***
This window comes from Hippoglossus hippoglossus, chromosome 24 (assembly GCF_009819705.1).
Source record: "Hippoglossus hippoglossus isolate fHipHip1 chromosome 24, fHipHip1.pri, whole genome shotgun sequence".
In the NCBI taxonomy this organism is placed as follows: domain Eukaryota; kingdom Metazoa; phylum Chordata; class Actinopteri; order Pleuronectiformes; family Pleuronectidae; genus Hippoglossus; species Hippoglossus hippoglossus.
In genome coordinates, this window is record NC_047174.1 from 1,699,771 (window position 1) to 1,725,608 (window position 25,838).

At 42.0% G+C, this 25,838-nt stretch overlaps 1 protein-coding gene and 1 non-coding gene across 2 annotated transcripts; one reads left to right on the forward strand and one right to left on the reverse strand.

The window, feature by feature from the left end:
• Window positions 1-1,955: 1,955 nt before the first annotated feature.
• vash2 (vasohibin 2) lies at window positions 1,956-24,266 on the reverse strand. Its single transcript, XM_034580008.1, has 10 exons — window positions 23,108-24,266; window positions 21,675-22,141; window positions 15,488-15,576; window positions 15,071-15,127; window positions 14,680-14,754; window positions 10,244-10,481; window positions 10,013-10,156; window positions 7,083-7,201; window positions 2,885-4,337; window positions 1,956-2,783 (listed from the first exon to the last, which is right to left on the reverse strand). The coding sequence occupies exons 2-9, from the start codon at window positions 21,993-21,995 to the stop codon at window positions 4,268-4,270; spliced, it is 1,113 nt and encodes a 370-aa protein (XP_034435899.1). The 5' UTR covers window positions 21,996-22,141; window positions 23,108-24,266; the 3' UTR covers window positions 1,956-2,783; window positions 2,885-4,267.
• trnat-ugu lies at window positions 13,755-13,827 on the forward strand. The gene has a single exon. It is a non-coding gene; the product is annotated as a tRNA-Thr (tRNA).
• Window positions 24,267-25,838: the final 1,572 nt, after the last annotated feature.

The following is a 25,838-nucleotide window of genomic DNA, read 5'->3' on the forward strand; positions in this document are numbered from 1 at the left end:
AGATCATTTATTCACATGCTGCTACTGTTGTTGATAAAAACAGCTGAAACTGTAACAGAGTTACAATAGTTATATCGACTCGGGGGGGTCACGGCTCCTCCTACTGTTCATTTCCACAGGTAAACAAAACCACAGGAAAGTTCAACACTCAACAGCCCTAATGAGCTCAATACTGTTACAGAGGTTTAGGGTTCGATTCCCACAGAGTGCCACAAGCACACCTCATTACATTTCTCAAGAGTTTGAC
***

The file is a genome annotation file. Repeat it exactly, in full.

This window comes from Hippoglossus hippoglossus, chromosome 24 (assembly GCF_009819705.1).
Source record: "Hippoglossus hippoglossus isolate fHipHip1 chromosome 24, fHipHip1.pri, whole genome shotgun sequence".
In the NCBI taxonomy this organism is placed as follows: domain Eukaryota; kingdom Metazoa; phylum Chordata; class Actinopteri; order Pleuronectiformes; family Pleuronectidae; genus Hippoglossus; species Hippoglossus hippoglossus.
In genome coordinates, this window is record NC_047174.1 from 1,699,771 (window position 1) to 1,725,608 (window position 25,838).

At 42.0% G+C, this 25,838-nt stretch overlaps 1 protein-coding gene and 1 non-coding gene across 2 annotated transcripts; one reads left to right on the forward strand and one right to left on the reverse strand.

The window, feature by feature from the left end:
• Window positions 1-1,955: 1,955 nt before the first annotated feature.
• vash2 (vasohibin 2) lies at window positions 1,956-24,266 on the reverse strand. Its single transcript, XM_034580008.1, has 10 exons — window positions 23,108-24,266; window positions 21,675-22,141; window positions 15,488-15,576; window positions 15,071-15,127; window positions 14,680-14,754; window positions 10,244-10,481; window positions 10,013-10,156; window positions 7,083-7,201; window positions 2,885-4,337; window positions 1,956-2,783 (listed from the first exon to the last, which is right to left on the reverse strand). The coding sequence occupies exons 2-9, from the start codon at window positions 21,993-21,995 to the stop codon at window positions 4,268-4,270; spliced, it is 1,113 nt and encodes a 370-aa protein (XP_034435899.1). The 5' UTR covers window positions 21,996-22,141; window positions 23,108-24,266; the 3' UTR covers window positions 1,956-2,783; window positions 2,885-4,267.
• trnat-ugu lies at window positions 13,755-13,827 on the forward strand. The gene has a single exon. It is a non-coding gene; the product is annotated as a tRNA-Thr (tRNA).
• Window positions 24,267-25,838: the final 1,572 nt, after the last annotated feature.

The following is a 25,838-nucleotide window of genomic DNA, read 5'->3' on the forward strand; positions in this document are numbered from 1 at the left end:
AGATCATTTATTCACATGCTGCTACTGTTGTTGATAAAAACAGCTGAAACTGTAACAGAGTTACAATAGTTATATCGACTCGGGGGGGTCACGGCTCCTCCTACTGTTCATTTCCACAGGTAAACAAAACCACAGGAAAGTTCAACACTCAACAGCCCTAATGAGCTCAATACTGTTACAGAGGTTTAGGGTTCGATTCCCACAGAGTGCCACAAGCACACCTCATTACATTTCTCAAGAGTTTGAC